A spectacular Year of Reading at The District Primary

It can’t be overstated just how important reading is to a young person’s
cognitive development. This is something The District C of E Primary School understands very well – where an ambitious project designed to cultivate a ‘reading for pleasure’ culture is currently on-going.

Named the Year of Reading, the project ran over the course of the last
academic year (2014/15), but its successes have ensured a continuing legacy this year.

The exciting initiative involved a variety of fun, outside-the-box
activities, including author visits, and special clubs, like the ‘Novels
and Nails’ club for mums and daughters. Since the start of the project, the
school has installed two new libraries and an outdoors Reading Garden and Story Shack featuring a replica reading window as seen on Cbeebies. The school also requisitioned their very own Book Bench – inspired by London’s Books About Town sculptures – shaped like a folded paperback, and painted by local artist Tony Bishop.

The Year of Reading was deemed so successful that the school was recently presented with an Innovative and Creative Literacy Award for the project at the prestigious Educate Awards ceremony in Liverpool Cathedral.

Pupils were rewarded for their hard work following the award ceremony with a special assembly and book-related movie day, echoing the red carpet theme of the Liverpool Cathedral event, with children invited to wear paper bow ties and tiaras, made during a crafts session.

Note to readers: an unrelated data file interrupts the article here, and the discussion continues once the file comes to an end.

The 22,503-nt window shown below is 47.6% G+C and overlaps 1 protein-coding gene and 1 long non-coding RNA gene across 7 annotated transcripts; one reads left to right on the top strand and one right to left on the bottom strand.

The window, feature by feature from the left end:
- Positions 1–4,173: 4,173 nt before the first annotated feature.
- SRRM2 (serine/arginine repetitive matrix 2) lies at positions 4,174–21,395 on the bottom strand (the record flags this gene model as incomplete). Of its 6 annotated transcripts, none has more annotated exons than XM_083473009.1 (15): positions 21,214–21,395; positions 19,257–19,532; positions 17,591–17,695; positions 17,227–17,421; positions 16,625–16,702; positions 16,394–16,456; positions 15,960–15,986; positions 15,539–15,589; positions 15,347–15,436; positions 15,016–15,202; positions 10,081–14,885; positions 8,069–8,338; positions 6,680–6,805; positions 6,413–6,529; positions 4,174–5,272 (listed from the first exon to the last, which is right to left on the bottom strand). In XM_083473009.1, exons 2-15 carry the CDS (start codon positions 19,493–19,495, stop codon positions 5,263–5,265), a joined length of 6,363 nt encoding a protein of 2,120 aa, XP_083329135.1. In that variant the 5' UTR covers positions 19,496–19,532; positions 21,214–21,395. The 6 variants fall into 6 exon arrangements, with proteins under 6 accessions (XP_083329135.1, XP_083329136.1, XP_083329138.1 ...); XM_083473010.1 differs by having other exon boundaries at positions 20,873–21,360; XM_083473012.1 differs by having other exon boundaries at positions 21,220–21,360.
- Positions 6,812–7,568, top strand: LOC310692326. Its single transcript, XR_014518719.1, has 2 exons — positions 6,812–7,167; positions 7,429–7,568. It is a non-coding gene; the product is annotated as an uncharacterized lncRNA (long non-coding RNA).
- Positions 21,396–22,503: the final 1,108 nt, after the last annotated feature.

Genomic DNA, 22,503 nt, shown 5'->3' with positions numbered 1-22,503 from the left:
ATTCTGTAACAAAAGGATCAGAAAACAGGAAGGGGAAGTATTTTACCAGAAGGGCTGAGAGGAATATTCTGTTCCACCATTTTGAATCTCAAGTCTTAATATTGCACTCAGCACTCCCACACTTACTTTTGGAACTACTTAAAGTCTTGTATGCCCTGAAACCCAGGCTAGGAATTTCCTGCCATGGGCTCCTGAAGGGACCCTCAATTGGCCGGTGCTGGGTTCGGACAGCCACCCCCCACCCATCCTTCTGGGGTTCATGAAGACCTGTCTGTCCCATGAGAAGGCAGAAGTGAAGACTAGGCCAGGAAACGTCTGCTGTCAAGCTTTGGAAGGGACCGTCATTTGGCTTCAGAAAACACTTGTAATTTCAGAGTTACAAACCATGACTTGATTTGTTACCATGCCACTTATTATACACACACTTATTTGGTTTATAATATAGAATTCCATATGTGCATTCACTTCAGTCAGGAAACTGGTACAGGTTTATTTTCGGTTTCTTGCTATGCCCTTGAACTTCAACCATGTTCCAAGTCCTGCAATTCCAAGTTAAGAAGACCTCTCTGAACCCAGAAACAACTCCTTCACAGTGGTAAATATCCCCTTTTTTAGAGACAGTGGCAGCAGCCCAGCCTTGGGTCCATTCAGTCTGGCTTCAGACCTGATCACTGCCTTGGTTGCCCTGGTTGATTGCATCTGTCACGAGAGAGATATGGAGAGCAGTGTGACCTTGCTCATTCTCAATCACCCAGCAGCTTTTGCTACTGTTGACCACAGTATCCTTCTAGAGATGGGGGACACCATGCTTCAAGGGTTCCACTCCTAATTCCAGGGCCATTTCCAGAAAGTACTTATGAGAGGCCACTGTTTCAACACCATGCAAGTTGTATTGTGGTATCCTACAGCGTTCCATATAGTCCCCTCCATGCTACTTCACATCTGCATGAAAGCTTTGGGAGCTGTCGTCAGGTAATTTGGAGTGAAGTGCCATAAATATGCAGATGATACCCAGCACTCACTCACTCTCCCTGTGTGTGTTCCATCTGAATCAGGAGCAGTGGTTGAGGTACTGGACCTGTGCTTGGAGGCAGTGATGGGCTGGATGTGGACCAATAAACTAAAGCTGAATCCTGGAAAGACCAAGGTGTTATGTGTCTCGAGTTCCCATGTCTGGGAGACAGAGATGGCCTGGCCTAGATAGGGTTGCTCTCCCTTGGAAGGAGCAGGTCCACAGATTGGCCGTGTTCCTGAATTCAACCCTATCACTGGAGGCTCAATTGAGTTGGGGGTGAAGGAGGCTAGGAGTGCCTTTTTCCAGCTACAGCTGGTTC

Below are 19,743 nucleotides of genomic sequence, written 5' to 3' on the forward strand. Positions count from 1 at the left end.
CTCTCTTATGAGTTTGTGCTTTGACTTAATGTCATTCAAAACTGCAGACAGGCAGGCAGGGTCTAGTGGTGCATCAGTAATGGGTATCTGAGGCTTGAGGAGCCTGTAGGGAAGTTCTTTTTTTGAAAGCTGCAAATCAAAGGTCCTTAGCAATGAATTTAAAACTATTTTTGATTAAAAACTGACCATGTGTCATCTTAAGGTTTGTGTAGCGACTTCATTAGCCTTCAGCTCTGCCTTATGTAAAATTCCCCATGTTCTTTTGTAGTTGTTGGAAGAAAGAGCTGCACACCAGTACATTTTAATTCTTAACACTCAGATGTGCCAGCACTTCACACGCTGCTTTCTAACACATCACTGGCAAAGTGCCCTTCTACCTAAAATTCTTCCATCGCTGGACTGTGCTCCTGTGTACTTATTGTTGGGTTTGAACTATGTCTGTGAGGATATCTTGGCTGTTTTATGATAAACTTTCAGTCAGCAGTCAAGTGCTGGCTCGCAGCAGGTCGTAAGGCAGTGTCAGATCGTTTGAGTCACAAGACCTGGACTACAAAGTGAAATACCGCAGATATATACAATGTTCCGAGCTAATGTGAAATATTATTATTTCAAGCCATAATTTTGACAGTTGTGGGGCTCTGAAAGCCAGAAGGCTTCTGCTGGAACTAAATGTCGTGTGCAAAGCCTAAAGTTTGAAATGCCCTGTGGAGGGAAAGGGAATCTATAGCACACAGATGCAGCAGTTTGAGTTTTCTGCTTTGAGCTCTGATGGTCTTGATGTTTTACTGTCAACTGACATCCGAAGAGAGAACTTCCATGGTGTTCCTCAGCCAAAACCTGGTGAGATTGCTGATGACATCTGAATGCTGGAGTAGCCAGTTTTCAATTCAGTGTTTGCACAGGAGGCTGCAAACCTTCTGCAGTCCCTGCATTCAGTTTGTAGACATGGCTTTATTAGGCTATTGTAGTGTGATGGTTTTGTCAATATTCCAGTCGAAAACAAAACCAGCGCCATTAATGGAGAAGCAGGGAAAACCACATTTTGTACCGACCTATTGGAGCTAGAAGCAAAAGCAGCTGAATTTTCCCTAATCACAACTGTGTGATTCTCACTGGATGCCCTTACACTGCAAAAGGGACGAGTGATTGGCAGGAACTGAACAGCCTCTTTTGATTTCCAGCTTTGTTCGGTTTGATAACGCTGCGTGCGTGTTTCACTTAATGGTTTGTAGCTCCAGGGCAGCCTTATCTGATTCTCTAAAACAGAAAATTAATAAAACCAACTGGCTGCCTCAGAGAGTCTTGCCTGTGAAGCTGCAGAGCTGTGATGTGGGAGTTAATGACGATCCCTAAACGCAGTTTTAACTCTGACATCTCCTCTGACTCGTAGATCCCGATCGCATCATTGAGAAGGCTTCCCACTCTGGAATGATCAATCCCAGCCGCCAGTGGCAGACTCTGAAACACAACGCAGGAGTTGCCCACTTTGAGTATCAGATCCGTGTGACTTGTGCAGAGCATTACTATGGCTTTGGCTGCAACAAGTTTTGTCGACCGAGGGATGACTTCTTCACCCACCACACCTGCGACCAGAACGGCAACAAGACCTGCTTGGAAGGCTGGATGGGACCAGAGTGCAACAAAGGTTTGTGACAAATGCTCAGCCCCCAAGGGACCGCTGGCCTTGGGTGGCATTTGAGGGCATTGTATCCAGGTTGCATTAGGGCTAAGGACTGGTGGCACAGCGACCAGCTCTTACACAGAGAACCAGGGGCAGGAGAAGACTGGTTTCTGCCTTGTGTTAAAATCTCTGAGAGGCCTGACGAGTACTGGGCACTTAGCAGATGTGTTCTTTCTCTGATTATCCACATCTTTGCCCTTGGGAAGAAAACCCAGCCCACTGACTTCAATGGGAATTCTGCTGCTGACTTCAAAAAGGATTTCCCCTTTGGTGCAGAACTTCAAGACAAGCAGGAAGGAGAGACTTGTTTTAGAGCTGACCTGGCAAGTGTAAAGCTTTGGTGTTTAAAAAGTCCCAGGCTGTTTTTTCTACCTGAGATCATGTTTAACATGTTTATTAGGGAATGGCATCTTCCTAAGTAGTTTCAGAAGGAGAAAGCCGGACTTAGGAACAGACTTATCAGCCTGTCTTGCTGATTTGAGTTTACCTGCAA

Head teacher, Diane Bate, said: “Research has shown that children who read for pleasure are likely to do significantly better at school than their
peers, making great progress in mathematics, development of vocabulary and spelling.

“It’s for this reason that we’ve been trying to spark a love of literature
in our pupils, and we’ve seen great results so far. Most importantly,
pupils have given us very positive feedback, and are thoroughly enjoying
the Year of Reading activities, thanks to our dedicated staff, including
project leader Heather Wright, and parent involvement.”